Let’s stop beating the goose that lays golden eggs. Whether it was a flood-induced accident or a worn out pipe, ExxonMobil will rectify the Silvertip pipeline break and clean up the oil spill. Let’s try looking at the bright side of having ExxonMobil in the Yellowstone Valley, where the company has been contributing to the economy since 1949.
ExxonMobil employs 250 residents of Yellowstone County plus at least 100 contractors. Approximately 225 retirees spend their annuity checks in Billings or surrounding communities. The company’s employees tally 6,000 hours annually to charitable endeavors and earn more than $90,000 in grants for Billings and the surrounding communities through a Volunteer Involvement Program (corporate match of personal contributions.)
The same system allows employees, retirees and family members to contribute to universities, colleges and schools with ExxonMobil matching funds equaling $200,000 annually. Other sponsorships, contributions and outreach efforts add another $300,000 annually. In addition, employees and the ExxonMobil Foundation contribute nearly $88,000 to the United Way of Yellowstone County.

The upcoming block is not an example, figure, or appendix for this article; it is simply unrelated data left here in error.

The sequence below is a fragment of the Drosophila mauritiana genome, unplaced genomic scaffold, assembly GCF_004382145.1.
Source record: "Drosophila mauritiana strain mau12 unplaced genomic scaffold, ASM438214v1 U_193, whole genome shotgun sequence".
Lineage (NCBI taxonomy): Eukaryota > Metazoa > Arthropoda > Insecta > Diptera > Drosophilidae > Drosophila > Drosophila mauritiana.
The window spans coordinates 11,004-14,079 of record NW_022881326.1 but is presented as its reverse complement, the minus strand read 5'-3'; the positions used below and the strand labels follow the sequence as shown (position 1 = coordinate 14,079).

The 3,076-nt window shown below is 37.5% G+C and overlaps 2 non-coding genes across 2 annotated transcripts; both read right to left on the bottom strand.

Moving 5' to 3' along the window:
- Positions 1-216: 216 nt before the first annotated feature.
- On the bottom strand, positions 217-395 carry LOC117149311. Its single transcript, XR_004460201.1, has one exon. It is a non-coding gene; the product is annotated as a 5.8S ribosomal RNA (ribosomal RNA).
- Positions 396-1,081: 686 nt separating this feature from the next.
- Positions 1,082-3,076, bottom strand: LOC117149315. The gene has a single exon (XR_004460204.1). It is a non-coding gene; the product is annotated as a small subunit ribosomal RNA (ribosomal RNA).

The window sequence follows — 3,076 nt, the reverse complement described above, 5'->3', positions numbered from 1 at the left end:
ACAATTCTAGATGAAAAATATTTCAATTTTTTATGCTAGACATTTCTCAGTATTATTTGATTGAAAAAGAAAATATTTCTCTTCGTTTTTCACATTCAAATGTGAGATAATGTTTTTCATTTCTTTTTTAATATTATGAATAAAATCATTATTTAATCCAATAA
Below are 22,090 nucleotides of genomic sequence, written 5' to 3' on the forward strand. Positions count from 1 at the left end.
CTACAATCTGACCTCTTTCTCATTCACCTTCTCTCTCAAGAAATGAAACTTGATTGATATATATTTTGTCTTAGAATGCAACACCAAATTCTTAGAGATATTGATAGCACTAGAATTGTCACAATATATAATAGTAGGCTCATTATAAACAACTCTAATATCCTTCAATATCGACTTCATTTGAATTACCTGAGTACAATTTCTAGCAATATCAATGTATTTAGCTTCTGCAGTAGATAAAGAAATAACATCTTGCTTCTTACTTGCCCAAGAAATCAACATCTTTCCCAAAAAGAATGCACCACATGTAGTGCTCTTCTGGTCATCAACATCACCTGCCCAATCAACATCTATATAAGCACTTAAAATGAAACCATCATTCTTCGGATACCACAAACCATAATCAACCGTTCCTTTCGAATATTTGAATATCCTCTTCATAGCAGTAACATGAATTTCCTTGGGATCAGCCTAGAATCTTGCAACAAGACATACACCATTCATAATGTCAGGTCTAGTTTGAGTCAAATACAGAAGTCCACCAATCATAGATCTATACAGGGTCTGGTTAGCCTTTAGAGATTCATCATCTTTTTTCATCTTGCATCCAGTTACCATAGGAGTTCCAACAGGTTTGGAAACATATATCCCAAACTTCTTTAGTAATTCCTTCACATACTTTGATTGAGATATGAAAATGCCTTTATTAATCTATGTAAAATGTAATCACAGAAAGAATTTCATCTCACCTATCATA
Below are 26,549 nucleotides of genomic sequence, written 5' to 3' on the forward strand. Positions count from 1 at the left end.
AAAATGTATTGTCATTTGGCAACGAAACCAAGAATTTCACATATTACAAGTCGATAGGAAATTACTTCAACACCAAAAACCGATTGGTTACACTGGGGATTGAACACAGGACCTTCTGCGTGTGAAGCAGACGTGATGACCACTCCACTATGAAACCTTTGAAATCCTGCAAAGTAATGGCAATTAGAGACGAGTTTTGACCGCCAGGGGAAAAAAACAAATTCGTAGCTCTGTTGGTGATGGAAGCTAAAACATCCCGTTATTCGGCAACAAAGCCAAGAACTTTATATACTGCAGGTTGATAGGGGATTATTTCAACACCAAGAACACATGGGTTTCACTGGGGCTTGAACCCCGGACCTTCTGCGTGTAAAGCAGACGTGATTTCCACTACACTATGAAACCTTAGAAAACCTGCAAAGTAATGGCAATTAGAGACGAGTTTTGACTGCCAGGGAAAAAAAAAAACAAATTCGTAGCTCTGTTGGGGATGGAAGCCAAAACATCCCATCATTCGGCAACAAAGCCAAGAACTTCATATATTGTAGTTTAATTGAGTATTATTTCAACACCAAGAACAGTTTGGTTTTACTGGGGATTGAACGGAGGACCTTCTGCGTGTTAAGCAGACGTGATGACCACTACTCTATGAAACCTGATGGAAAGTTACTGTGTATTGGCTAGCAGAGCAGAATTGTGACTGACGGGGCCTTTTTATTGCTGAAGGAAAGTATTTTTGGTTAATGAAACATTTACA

The company also carries its share of the tax burden. As one of the largest taxpayers in Yellowstone County, its property taxes alone are more than $5 million. State and capital franchise taxes total more than $3.6 million.
No one likes having oil in his backyard, but then again, who is ready to trade his vehicle for a bicycle? I believe ExxonMobil has acted responsibly for more than a half century and is continuing to do so. Give the company time and, meanwhile, enjoy the benefits of its corporate taxes, community service and Foundation funds.